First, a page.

Foreign privilege: ”You’re not like our blacks”

Zimbabwean RICKY MARIMA reflects on the different types of privilege – and the benefits he’s gained in South Africa because of his “black foreign national privilege”.

Lately I have read a lot in the South African media and online forums about privilege. Privilege is not homogenous – it is varied, coming in as many permutations as there are social and professional situations. The most dominant is white privilege, hardly surprising with race in South Africa being such an emotive issue. I have also come across pretty privilege, private-school privilege, yellow-bone privilege and, of course, male privilege, which might actually be more of an issue than white privilege.

A recent much-publicised incident at a Cape Town restaurant and hotel got me thinking about my own privilege: let’s call it black foreign national privilege or BFN privilege.

I lived, worked and studied in Cape Town from 1998 to 2003, living on campus very briefly. Within three months I moved out to live with friends and six months later I found my own place because my siblings were coming to attend university in 1999 and we needed a place for the whole family. My sister and I saw many places and settled on a house in Observatory but soon moved to Green Point, before finally settling in a Three Anchor Bay apartment for the next four-and-a-half years.

During that time I took up part-time employment waiting tables to supplement my allowance and through this met some of my closest friends to this day. I never thought much of it but people on campus were always amazed at how I got to work and live where I did. I do remember the almost uniform reaction from white interviewers, clients and estate agents when they heard my accent.

Them: “Oh what a lovely accent, you’re not South African, where are you from?”
Me: “I’m from Zimbabwe, I’m studying for an economics degree at UCT.”
Them: “Oh I see, no wonder. Zimbabweans are such lovely people.”

Not having grown up with apartheid and racism I missed the inference, “you’re not like our blacks”. This is the BFN privilege. My accent and origins put these people at ease and I walked into and worked in places I probably would not have otherwise. In most of the places I worked I was always the only black face on the floor, be it Camps Bay, the Waterfront or Constantia.

I admit, I milked it for all it was worth and often made as much money as my white counterparts, or even more on some nights. I never had trouble looking for an apartment because as soon as they heard I was a foreigner the agent assumed I must be rich otherwise I wouldn’t be looking for an apartment in that area. They would probably have fainted if they knew the truth.

Towards the end of my degree I received amazing job offers from two major financial firms but I had to turn them down to go back home. I often wonder what it is they saw in me because I had average marks, but that was then.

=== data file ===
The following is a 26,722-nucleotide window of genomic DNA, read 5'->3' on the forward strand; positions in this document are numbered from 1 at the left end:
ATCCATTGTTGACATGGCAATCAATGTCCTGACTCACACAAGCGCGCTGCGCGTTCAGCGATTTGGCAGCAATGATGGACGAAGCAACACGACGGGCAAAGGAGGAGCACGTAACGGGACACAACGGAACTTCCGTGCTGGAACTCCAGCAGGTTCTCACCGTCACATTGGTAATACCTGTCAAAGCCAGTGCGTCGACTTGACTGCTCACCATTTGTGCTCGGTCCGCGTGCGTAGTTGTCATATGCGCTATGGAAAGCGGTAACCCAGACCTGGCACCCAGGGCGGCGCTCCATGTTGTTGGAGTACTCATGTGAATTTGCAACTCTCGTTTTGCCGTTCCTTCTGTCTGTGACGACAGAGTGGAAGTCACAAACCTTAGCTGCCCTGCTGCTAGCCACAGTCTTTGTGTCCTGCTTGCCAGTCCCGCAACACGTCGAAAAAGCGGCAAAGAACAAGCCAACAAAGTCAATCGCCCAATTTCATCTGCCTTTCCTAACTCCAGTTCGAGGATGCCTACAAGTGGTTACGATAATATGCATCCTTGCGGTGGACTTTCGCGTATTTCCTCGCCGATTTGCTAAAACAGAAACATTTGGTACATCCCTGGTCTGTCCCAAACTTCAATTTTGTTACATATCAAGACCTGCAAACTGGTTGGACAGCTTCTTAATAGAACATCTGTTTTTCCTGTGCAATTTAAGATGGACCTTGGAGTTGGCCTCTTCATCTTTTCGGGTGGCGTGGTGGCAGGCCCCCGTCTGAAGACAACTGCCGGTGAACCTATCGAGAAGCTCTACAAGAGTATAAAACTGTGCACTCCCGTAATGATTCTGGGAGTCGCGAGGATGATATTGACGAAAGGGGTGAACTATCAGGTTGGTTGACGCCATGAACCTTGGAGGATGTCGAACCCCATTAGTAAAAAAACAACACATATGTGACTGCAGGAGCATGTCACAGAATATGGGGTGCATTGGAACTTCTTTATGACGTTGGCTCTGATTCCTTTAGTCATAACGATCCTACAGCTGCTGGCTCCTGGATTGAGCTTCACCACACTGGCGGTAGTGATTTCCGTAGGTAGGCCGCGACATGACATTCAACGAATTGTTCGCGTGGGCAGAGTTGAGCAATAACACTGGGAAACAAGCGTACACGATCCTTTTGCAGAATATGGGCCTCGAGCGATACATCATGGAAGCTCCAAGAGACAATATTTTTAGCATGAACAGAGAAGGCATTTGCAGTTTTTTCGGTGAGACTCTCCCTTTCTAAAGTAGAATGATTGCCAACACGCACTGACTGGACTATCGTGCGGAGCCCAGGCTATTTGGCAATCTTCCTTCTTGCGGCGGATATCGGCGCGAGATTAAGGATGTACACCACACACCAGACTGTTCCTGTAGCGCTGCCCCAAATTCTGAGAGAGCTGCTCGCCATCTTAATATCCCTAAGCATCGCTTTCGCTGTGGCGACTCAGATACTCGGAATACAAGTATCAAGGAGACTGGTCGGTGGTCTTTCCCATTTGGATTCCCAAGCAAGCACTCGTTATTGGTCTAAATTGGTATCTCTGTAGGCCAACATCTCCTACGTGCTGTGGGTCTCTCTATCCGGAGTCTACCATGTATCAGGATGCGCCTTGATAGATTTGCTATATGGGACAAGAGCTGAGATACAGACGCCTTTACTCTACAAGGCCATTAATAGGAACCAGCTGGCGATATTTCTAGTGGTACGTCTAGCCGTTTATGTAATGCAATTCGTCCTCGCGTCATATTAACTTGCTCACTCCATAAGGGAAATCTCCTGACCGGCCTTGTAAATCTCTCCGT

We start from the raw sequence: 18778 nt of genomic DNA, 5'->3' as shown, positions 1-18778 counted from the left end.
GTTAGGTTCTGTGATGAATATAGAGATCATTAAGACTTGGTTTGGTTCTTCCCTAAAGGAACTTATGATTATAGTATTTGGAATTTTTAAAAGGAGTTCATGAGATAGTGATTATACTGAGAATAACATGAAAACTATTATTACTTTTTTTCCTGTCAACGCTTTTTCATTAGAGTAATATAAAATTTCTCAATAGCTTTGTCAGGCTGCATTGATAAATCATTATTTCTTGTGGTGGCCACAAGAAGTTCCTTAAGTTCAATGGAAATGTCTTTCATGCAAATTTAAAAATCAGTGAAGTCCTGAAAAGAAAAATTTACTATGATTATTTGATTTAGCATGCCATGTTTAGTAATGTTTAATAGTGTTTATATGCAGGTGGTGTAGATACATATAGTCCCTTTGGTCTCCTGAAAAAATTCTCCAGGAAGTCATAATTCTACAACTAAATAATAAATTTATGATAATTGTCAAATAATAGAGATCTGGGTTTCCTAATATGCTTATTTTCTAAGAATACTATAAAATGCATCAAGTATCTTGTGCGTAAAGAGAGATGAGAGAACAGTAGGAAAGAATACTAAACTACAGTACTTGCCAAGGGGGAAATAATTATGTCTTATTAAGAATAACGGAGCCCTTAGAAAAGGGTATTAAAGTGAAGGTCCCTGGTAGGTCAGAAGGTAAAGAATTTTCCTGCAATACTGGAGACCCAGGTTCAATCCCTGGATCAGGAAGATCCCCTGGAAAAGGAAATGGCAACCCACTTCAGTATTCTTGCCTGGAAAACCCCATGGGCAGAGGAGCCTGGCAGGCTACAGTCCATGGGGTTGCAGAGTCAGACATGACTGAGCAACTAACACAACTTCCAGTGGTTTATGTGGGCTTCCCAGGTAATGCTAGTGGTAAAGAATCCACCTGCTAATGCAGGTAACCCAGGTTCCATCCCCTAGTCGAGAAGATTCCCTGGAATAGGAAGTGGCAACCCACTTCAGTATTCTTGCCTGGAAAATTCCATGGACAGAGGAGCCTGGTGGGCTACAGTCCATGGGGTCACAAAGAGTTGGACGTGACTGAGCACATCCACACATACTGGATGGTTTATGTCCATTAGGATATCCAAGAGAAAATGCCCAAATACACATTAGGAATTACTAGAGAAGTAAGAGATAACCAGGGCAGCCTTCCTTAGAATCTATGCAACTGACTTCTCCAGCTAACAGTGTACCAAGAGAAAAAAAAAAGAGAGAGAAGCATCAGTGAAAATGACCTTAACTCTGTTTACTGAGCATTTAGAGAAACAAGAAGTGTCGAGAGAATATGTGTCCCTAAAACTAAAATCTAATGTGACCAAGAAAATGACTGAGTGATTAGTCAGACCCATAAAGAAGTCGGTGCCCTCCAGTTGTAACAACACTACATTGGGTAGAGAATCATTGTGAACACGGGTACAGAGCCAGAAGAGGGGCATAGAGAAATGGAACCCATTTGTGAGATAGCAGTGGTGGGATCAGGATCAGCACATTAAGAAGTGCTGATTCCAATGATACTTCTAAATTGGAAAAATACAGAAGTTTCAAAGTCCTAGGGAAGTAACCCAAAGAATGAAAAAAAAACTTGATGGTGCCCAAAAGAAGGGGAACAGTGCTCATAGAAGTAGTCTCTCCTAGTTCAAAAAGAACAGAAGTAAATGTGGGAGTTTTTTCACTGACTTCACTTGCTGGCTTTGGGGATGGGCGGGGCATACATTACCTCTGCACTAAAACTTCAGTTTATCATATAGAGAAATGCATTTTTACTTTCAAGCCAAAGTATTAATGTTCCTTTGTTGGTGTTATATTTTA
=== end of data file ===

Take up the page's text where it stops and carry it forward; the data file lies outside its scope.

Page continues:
Fast-forward to today. I’m older, wiser and now know the meaning of privilege. Every Zimbabwean who has ever lived in South Africa I know, knows the benefits of BFN privilege. It’s not something we ever asked for, but are often happy to exploit to our ends.

It gets us in places where local blacks have an issue. It gets us that seat at the table in that life-changing meeting. It gets us executive positions in previously lily-white companies ahead of local blacks. It gets us that apartment or house in that exclusive part of town. It gets us the girl or the guy leaving others to wonder, “What is it about that Zimbabwean?”. It’s a certain confidence that causes white people usually intimidated by blackness to relax and speak or behave freely, so much so they always get my name right. Call it what you like, it’s privilege.

In my time in South Africa I cannot remember being a victim of open white racist aggression or, in fact, racism of any kind. But that’s not to say it does not happen or that it will not ever happen. It may have been so subtle it didn’t register or it could have been totally unimportant; we Zimbabweans have a way of turning our outrage on and off at will. It’s not just a Zimbabwean thing, I know of Malawian, Zambian, Kenyan, Namibian, Ethiopian, American, British and West African nationals who are beneficiaries of BFN privilege.

Now like with any other privilege, the beneficiary cannot simply turn it off. I am born with it so I must live with it and the consequences. The side glances when I walk into a room, the police officer who insists on speaking to me in a language he knows I don’t understand, the “jokes” about taking all the women and jobs here, the wisecracks about “go back to Zimbabwe”. It’s galling, but it’s not xenophobia, nor is it life-threatening. In time we will get to understand each other better but who knows, maybe you too enjoy some secret privilege?

A version of this post was originally published on the blog, Economics Unusual. Read the original here.

Ricky Marima bio picRicky Marima is a social-media experimentalist curating everyday life in two countries. Follow him on Twitter.

– Featured image: The Waterfront, Cape Town – one of the elite spaces in the city into which Marima was welcomed because of his BFN privilege. By Harvey Barrison via Wikimedia Commons.

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